This company is also very popular with visitors, average 4 out of 5 stars on TripAdvisor, and is even described by some as “the highlight of my time” and “fantastic.” Though most seem to appreciate the guided commentary, others found that it quickly became repetitive because a description of each site was repeated in each of the 5 available languages. However, this is a common issue amongst tour companies that cater to a very international audience and one that does not seem to concern most visitors. 

 


Additional Tours

Paris City Vision (GrayLine) – Paris City Vision, which operates under GrayLine, specializes primarily in package deals that combine a boat cruise with other activities. They offer 1 daytime cruise that isn’t packaged with anything else, however that cruise is actually run by Bateaux Parisiens. 

Vedettes du Pont Neuf – Another cruise company offering a range of day and evening sightseeing tours. 

Green River Cruises – A smaller, but immensely popular cruise company in Paris. Free when purchased as part of the Paris Pass

 


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SEINE LUNCH AND DINNER CRUISES 

Lunch and dinner cruises are popular options for those interested in a more luxurious and leisurely experience. Both offer impressive views from the river, while allowing you to relax and enjoy a nice meal. As is always the case, lunch cruises are much less expensive than dinner cruises – making them an excellent alternative for the budget conscious traveler.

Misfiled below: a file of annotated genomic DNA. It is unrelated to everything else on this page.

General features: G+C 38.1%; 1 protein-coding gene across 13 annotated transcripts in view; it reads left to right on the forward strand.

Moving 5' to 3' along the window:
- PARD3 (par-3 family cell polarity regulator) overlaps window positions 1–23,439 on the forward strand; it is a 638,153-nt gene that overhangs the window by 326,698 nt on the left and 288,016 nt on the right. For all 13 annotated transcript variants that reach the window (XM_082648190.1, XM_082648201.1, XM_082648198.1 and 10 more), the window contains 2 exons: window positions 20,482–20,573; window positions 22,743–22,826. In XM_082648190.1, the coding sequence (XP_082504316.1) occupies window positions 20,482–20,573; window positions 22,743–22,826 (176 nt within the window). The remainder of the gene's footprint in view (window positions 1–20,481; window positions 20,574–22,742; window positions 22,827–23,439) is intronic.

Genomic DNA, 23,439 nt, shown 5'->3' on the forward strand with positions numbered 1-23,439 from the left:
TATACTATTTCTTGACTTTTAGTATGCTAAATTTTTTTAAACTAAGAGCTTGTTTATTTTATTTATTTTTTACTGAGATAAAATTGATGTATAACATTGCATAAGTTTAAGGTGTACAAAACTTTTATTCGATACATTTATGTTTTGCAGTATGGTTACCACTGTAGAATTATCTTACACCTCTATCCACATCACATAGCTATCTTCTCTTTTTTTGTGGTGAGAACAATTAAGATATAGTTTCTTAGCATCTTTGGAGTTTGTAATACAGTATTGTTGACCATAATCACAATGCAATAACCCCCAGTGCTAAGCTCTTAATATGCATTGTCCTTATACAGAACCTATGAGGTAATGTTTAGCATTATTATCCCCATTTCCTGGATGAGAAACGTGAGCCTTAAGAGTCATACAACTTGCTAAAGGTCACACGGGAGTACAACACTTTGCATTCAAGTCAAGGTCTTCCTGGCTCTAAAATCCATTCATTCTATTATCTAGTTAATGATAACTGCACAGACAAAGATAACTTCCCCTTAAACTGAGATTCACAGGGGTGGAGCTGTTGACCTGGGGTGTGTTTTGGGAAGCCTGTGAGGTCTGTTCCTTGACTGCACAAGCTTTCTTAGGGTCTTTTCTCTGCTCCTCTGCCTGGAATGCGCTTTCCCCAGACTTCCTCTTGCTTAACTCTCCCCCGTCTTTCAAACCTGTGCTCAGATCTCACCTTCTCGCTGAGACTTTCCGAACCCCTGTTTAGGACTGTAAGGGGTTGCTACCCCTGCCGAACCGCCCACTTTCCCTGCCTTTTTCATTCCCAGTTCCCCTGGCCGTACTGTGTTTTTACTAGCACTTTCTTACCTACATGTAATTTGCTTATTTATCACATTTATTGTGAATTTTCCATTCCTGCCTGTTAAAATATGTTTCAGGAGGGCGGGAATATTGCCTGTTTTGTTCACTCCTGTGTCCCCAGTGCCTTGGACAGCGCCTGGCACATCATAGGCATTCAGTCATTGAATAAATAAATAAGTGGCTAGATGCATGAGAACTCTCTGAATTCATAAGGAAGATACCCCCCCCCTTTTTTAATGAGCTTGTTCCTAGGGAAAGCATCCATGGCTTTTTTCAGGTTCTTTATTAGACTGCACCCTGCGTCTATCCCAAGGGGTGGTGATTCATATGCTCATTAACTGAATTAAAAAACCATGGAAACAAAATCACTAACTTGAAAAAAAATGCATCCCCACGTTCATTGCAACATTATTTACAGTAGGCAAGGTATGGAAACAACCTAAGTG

Of the tours listed below, Paris en Scene offers the most affordable dining experience. Vedettes de Paris is also very reasonably priced, though their dinner cruise is slightly more upscale (and completely worth the price!). Bateaux Parisians run the more expensive lunch and dinner cruises. However, the high quality of their food and service justifies the added cost. 

 


 


Vedettes de Paris

Vedettes de Paris offer a few different options for those looking to enjoy a meal while cruising down the Seine. The first is their Snacking Cruise, which is their most budget friendly option and features a sandwich or hotdog in addition to their standard Sightseeing Cruise. Alternatively, you can opt for their sit-down 3-course lunch. This is a slightly more expensive option, but still relatively affordable, especially as it also includes a glass of wine, a beer, or a soft drink. Lastly, you can choose to have a luxurious dining experience aboard their Dinner Cruise, which lasts 2 hours and features authentic French cuisine. 

Availability: 

  • Snacking Cruise: Departs daily. Changes by season. Check website for most up-to-date schedule.
  • Lunch Cruise: Departs daily. Changes by season. Check website for most up-to-date schedule.
  • Dinner Cruise: Departs nightly at 9:15pm (21:15)

Cost: 

  • Snacking Cruise: Adults – €21; Children – €13
  • Lunch Cruise: Adults – €32; Children – €12
  • Dinner Cruise: Adults – €90; Children – €35

Reviews

Vedettes de Paris’s lunch and dinner cruise options are seemingly just as popular as their standard sightseeing cruises, with an average rating of 4 out of 5 stars on TripAdvisor. Most write that they found the food to be exceptional, especially for the price. However, those who didn’t enjoy the food as much suggest that guests bring their own pack lunches to eat on-board – a money saving tip that would be very easy to do! In general, though, guests compliment the experience for being very relaxing and enjoyable. 

 


Bateaux Parisiens